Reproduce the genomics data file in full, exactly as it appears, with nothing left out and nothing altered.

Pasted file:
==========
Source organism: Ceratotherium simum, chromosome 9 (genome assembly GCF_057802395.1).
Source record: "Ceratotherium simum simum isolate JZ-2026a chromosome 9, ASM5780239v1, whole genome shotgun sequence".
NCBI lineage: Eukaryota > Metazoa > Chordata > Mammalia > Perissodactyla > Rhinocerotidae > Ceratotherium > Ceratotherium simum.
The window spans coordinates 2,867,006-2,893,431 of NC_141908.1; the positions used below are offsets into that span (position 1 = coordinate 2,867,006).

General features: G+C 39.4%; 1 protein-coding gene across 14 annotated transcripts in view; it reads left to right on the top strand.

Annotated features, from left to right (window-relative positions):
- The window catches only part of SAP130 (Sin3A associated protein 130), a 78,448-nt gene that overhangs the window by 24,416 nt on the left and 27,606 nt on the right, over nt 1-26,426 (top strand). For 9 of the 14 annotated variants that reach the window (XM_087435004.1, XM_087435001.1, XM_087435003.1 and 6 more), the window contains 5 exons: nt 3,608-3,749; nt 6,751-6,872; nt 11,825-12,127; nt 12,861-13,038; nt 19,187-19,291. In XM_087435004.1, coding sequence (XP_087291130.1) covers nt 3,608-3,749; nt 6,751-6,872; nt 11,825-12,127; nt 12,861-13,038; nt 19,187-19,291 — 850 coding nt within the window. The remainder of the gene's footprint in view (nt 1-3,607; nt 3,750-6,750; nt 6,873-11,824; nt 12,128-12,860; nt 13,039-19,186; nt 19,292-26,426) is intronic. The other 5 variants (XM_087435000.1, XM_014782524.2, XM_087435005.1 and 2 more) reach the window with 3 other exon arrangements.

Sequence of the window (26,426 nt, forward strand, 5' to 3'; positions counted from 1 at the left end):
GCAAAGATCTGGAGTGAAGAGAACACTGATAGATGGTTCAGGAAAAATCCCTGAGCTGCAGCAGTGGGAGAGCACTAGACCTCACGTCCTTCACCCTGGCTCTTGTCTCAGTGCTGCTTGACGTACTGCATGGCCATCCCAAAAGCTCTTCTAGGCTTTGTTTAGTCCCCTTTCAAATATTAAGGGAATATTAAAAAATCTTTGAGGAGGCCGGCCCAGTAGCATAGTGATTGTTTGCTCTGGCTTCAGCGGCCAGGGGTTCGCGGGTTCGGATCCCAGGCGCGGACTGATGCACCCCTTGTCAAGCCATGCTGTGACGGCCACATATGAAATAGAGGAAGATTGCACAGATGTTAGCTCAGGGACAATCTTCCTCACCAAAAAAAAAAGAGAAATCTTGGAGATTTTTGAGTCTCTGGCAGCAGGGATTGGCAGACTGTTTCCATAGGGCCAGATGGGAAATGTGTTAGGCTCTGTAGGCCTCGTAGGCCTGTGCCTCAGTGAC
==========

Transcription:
Source organism: Ceratotherium simum, chromosome 9 (genome assembly GCF_057802395.1).
Source record: "Ceratotherium simum simum isolate JZ-2026a chromosome 9, ASM5780239v1, whole genome shotgun sequence".
NCBI lineage: Eukaryota > Metazoa > Chordata > Mammalia > Perissodactyla > Rhinocerotidae > Ceratotherium > Ceratotherium simum.
The window spans coordinates 2,867,006-2,893,431 of NC_141908.1; the positions used below are offsets into that span (position 1 = coordinate 2,867,006).

General features: G+C 39.4%; 1 protein-coding gene across 14 annotated transcripts in view; it reads left to right on the top strand.

Annotated features, from left to right (window-relative positions):
- The window catches only part of SAP130 (Sin3A associated protein 130), a 78,448-nt gene that overhangs the window by 24,416 nt on the left and 27,606 nt on the right, over nt 1-26,426 (top strand). For 9 of the 14 annotated variants that reach the window (XM_087435004.1, XM_087435001.1, XM_087435003.1 and 6 more), the window contains 5 exons: nt 3,608-3,749; nt 6,751-6,872; nt 11,825-12,127; nt 12,861-13,038; nt 19,187-19,291. In XM_087435004.1, coding sequence (XP_087291130.1) covers nt 3,608-3,749; nt 6,751-6,872; nt 11,825-12,127; nt 12,861-13,038; nt 19,187-19,291 — 850 coding nt within the window. The remainder of the gene's footprint in view (nt 1-3,607; nt 3,750-6,750; nt 6,873-11,824; nt 12,128-12,860; nt 13,039-19,186; nt 19,292-26,426) is intronic. The other 5 variants (XM_087435000.1, XM_014782524.2, XM_087435005.1 and 2 more) reach the window with 3 other exon arrangements.

Sequence of the window (26,426 nt, forward strand, 5' to 3'; positions counted from 1 at the left end):
GCAAAGATCTGGAGTGAAGAGAACACTGATAGATGGTTCAGGAAAAATCCCTGAGCTGCAGCAGTGGGAGAGCACTAGACCTCACGTCCTTCACCCTGGCTCTTGTCTCAGTGCTGCTTGACGTACTGCATGGCCATCCCAAAAGCTCTTCTAGGCTTTGTTTAGTCCCCTTTCAAATATTAAGGGAATATTAAAAAATCTTTGAGGAGGCCGGCCCAGTAGCATAGTGATTGTTTGCTCTGGCTTCAGCGGCCAGGGGTTCGCGGGTTCGGATCCCAGGCGCGGACTGATGCACCCCTTGTCAAGCCATGCTGTGACGGCCACATATGAAATAGAGGAAGATTGCACAGATGTTAGCTCAGGGACAATCTTCCTCACCAAAAAAAAAAGAGAAATCTTGGAGATTTTTGAGTCTCTGGCAGCAGGGATTGGCAGACTGTTTCCATAGGGCCAGATGGGAAATGTGTTAGGCTCTGTAGGCCTCGTAGGCCTGTGCCTCAGTGAC